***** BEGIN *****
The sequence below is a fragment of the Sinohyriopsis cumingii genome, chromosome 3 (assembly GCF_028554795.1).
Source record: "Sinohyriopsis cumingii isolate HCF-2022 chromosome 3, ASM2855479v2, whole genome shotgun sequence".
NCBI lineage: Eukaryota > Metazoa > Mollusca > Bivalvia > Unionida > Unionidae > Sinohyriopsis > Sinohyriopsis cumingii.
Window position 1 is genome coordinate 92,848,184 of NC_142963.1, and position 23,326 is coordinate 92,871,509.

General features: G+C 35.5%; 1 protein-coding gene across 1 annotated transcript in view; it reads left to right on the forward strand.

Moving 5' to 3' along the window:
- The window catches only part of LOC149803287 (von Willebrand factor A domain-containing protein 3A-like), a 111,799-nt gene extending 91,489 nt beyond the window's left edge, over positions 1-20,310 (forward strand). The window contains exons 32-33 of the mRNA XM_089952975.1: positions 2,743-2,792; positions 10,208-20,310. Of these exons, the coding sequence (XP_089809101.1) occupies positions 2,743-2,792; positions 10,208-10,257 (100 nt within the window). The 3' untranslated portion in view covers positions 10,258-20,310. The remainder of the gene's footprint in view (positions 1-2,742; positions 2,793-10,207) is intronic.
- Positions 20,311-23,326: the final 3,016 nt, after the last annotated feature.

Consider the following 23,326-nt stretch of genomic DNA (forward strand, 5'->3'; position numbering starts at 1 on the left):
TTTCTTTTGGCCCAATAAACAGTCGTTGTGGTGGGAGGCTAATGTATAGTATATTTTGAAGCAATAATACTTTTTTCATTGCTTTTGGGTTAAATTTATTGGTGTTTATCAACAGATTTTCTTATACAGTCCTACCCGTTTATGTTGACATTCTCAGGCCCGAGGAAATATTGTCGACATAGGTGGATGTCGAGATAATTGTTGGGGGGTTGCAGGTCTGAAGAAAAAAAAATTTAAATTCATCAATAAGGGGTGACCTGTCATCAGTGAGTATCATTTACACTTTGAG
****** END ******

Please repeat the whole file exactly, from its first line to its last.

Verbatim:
The sequence below is a fragment of the Sinohyriopsis cumingii genome, chromosome 3 (assembly GCF_028554795.1).
Source record: "Sinohyriopsis cumingii isolate HCF-2022 chromosome 3, ASM2855479v2, whole genome shotgun sequence".
NCBI lineage: Eukaryota > Metazoa > Mollusca > Bivalvia > Unionida > Unionidae > Sinohyriopsis > Sinohyriopsis cumingii.
Window position 1 is genome coordinate 92,848,184 of NC_142963.1, and position 23,326 is coordinate 92,871,509.

General features: G+C 35.5%; 1 protein-coding gene across 1 annotated transcript in view; it reads left to right on the forward strand.

Moving 5' to 3' along the window:
- The window catches only part of LOC149803287 (von Willebrand factor A domain-containing protein 3A-like), a 111,799-nt gene extending 91,489 nt beyond the window's left edge, over positions 1-20,310 (forward strand). The window contains exons 32-33 of the mRNA XM_089952975.1: positions 2,743-2,792; positions 10,208-20,310. Of these exons, the coding sequence (XP_089809101.1) occupies positions 2,743-2,792; positions 10,208-10,257 (100 nt within the window). The 3' untranslated portion in view covers positions 10,258-20,310. The remainder of the gene's footprint in view (positions 1-2,742; positions 2,793-10,207) is intronic.
- Positions 20,311-23,326: the final 3,016 nt, after the last annotated feature.

Consider the following 23,326-nt stretch of genomic DNA (forward strand, 5'->3'; position numbering starts at 1 on the left):
TTTCTTTTGGCCCAATAAACAGTCGTTGTGGTGGGAGGCTAATGTATAGTATATTTTGAAGCAATAATACTTTTTTCATTGCTTTTGGGTTAAATTTATTGGTGTTTATCAACAGATTTTCTTATACAGTCCTACCCGTTTATGTTGACATTCTCAGGCCCGAGGAAATATTGTCGACATAGGTGGATGTCGAGATAATTGTTGGGGGGTTGCAGGTCTGAAGAAAAAAAAATTTAAATTCATCAATAAGGGGTGACCTGTCATCAGTGAGTATCATTTACACTTTGAG